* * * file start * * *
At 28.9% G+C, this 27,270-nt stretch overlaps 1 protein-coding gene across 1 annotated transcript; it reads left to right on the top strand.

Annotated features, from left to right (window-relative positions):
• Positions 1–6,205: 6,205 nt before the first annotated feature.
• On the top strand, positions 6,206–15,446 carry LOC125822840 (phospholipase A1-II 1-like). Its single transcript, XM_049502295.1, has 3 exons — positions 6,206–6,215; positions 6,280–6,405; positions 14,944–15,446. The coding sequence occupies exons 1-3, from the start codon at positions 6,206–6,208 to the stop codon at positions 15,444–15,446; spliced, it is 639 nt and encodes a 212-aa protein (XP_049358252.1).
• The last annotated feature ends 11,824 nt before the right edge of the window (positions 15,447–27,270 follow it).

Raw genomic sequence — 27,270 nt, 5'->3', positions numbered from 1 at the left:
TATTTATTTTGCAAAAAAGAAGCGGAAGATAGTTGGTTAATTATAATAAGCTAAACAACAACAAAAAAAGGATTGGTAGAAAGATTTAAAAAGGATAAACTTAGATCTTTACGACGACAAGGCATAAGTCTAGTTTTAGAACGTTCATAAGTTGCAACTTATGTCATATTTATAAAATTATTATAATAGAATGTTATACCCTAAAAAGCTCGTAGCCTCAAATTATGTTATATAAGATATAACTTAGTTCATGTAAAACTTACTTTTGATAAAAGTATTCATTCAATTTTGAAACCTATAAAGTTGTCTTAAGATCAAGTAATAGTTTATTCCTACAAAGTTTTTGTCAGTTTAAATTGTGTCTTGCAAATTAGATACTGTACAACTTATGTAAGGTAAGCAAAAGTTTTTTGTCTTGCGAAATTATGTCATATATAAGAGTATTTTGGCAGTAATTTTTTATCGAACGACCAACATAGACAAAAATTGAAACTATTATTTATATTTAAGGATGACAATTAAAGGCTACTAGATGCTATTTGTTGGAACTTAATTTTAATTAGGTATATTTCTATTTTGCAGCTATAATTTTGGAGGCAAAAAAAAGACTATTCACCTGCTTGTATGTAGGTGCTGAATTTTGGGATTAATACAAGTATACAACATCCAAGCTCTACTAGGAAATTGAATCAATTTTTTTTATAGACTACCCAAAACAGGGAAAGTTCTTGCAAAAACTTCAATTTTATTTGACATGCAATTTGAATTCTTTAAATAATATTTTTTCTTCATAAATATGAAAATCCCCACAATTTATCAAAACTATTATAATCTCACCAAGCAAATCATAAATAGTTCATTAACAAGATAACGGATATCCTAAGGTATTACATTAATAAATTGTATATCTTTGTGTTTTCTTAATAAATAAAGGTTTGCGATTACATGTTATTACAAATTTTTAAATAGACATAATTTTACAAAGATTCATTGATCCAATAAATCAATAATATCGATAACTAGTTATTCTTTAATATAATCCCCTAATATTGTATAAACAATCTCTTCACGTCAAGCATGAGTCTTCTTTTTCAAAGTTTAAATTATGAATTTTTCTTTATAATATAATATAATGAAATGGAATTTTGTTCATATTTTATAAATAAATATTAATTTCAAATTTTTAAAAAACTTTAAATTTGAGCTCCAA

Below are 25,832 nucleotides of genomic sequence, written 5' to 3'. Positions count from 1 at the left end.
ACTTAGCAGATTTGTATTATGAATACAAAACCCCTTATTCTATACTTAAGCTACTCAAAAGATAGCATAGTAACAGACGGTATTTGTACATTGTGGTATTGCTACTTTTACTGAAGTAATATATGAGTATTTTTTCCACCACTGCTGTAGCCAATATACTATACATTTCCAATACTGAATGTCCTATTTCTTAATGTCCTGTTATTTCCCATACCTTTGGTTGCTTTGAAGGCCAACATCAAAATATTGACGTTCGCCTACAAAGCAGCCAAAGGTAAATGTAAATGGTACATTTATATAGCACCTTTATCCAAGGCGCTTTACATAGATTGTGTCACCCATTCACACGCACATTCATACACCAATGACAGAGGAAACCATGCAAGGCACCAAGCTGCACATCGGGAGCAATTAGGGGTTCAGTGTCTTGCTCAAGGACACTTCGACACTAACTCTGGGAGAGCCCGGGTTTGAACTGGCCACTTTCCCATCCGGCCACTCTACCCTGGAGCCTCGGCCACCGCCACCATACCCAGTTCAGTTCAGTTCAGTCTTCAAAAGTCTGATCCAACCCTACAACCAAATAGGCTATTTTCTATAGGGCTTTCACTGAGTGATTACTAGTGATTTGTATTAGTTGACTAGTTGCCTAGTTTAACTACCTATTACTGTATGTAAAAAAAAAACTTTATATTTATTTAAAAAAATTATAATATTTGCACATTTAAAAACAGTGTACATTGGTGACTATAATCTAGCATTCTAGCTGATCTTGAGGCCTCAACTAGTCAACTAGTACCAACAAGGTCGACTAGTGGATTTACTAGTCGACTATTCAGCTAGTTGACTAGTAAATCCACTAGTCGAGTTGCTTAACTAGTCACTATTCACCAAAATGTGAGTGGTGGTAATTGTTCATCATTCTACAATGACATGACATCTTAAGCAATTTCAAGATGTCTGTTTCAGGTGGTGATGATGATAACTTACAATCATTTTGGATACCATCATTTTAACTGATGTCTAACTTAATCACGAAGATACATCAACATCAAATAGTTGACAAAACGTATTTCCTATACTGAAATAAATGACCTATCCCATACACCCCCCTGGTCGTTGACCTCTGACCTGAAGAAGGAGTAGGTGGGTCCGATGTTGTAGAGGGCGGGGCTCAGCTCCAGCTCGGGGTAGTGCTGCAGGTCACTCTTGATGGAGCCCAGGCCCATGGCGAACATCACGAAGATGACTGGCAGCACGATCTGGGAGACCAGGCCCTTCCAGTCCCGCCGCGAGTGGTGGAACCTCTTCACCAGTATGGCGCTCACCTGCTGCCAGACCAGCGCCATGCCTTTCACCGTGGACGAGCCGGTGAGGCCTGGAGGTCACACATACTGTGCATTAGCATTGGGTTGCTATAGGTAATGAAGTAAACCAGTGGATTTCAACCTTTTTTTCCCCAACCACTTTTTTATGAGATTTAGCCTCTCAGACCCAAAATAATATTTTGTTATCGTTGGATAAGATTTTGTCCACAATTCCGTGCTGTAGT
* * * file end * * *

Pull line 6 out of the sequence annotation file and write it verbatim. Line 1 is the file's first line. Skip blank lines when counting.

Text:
Raw genomic sequence — 27,270 nt, 5'->3', positions numbered from 1 at the left: